Townsend Warner began after reading her innovative and powerful novel After the Death of Don Juan, which the author described as a “political fable” of the Spanish Civil War. I presented my work on the novel in the ‘Revisiting Sylvia Townsend Warner’ symposium that took place in Dorchester in June 2012, and which brought together established scholars and postgraduate students researching the writer’s life and works. Townsend Warner’s involvement with Spain began with the start of the Spanish Civil War. She and her partner Valentine Ackland, who had become a member of the Communist Party of Great Britain in 1935, were strongly committed to the cause of the Spanish Republic, fundraising and campaigning to raise awareness. They first visited Barcelona for several weeks in September 1936, with the intention of doing administrative work for the British Medical Aid Committee. They returned to Spain in the summer of 1937 and attended the International Writers’ Congress for the Defence of Culture in Madrid and Valencia as part of the British delegation, which also included the poet Stephen Spender. Townsend Warner wrote several poems drawing on her experience in Spain, which describe the terror of war in the author’s characteristic subtle style devoid of any sentimentalism. She also penned several war reports and articles which appeared in diverse journals and magazines from Life and Letters Today to The Left Review or The Countryman, in which she often pointed at social inequality as the primary cause underlying the conflict in Spain. For the New Yorker she wrote Barcelona, a witty short story that portrays her everyday life while in Spain with other British volunteers, and the humorous situations arising from their lack of knowledge of Spanish. The Sylvia Townsend Warner archive, which is located within the Dorset County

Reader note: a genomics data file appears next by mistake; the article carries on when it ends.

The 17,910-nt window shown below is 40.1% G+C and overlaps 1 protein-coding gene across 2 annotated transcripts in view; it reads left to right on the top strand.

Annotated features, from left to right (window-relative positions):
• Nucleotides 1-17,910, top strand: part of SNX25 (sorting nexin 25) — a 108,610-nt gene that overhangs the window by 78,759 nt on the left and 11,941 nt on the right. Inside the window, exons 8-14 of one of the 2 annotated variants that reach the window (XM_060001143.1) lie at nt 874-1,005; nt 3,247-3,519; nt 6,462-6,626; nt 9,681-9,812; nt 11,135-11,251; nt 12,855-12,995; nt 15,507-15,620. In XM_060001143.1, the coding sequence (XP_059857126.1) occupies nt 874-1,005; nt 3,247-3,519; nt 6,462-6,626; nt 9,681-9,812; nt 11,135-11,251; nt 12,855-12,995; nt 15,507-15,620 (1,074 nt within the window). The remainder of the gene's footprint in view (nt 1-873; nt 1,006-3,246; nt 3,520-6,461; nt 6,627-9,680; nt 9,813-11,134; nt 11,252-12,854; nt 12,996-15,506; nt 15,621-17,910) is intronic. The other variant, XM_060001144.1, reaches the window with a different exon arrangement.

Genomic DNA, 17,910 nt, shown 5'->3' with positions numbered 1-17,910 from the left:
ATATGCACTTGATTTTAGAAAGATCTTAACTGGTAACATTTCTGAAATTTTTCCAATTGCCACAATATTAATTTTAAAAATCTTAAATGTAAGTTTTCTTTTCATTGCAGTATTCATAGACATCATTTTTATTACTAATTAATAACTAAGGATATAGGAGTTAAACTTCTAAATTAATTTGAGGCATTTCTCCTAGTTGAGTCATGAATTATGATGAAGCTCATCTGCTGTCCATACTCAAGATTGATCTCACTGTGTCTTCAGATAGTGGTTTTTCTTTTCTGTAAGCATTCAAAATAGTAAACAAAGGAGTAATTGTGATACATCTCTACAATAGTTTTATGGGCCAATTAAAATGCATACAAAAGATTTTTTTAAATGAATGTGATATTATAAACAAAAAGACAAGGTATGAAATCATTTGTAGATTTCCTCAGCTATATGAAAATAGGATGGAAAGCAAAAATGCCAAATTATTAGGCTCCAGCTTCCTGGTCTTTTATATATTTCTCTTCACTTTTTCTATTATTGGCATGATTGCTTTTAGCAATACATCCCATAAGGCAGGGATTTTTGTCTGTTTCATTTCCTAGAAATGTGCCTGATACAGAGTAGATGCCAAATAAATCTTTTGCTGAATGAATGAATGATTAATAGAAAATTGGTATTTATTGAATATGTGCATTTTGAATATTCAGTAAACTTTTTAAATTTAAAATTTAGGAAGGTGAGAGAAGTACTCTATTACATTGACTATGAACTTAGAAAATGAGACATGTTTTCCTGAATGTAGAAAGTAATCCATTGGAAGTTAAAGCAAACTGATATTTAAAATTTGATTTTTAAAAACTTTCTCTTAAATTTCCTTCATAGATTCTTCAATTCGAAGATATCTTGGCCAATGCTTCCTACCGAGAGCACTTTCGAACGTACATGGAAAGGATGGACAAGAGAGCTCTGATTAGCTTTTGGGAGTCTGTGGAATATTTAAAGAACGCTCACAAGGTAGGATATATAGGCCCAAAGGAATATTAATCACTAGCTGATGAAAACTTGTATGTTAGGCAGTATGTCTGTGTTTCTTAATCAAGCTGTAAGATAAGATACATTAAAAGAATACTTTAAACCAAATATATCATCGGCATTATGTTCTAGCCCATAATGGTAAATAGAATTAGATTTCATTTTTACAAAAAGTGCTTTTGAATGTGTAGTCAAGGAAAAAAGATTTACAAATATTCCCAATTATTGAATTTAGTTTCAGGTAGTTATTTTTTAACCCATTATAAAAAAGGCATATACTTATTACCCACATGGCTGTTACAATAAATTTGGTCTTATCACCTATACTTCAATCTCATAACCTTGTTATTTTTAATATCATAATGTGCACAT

Museum in Dorchester, holds an extensive collection of material about the writer and her works: from manuscripts, personal documents, and letters to press cuttings and photographs. With the help and advice of the collection’s archivist Dr Morine Krissdottir I was able to explore documents that helped me retrace Townsend Warner’s visit to Spain and her relationship with the country. I had the opportunity to read her correspondence with other artists and writers, including the British poet Nancy Cunard, whose works I also explore in my dissertation, and whose literary discussions with Townsend Warner throw light on the gestation of her Spanish Civil War novel. In addition, and while perhaps not so important in an academic sense, holding in your hands the handwritten letters and notes of an author that you have been studying for so long constitutes a very thrilling and touching experience. Sylvia Townsend Warner remembered her time in Spain very fondly for the rest of her life. In an interview conducted in 1975 and published in PN Review she stated: “I’ve never seen people who I admired more. I never again saw a country I loved as much as I loved Spain. A most ungainly country to love, but it’s extraordinarily beautiful”. The literary history of Great Britain and Spain is rich with unexpected connections and meaningful collaborations. I hope that my research contributes to the better understanding of the cultural relationship between these two countries. I would not want to finish this article without earnestly recommending Townsend Warner’s exceptionally varied novels, particularly her first work Lolly Willowes, and her Spanish-themed novel After the Death of Don Juan. Her wit, sharp intelligence, and fantastically rounded characters will grip you from the start. This is an excerpt from a poem by Sylvia Townsend Warner entitled ‘Port Bou’:

I am the smell; on all the winds of Spain. I am the stink in the nostrils of the men in Spain. I have taken the place of the incense at the burial, I have usurped the breath of the rose plucked from the bridal, I am the odour of the wreath that is held out for heroes to behold and breathe. I cordial the heart, I refresh the brain, I strengthen the resolved fury of those who fight for Spain. Winter/Spring 2015 • La Revista 15


LITERATURE

The Other Side of the Mountain A visit to the Gibraltar International Literary Festival by Jimmy Burns Marañón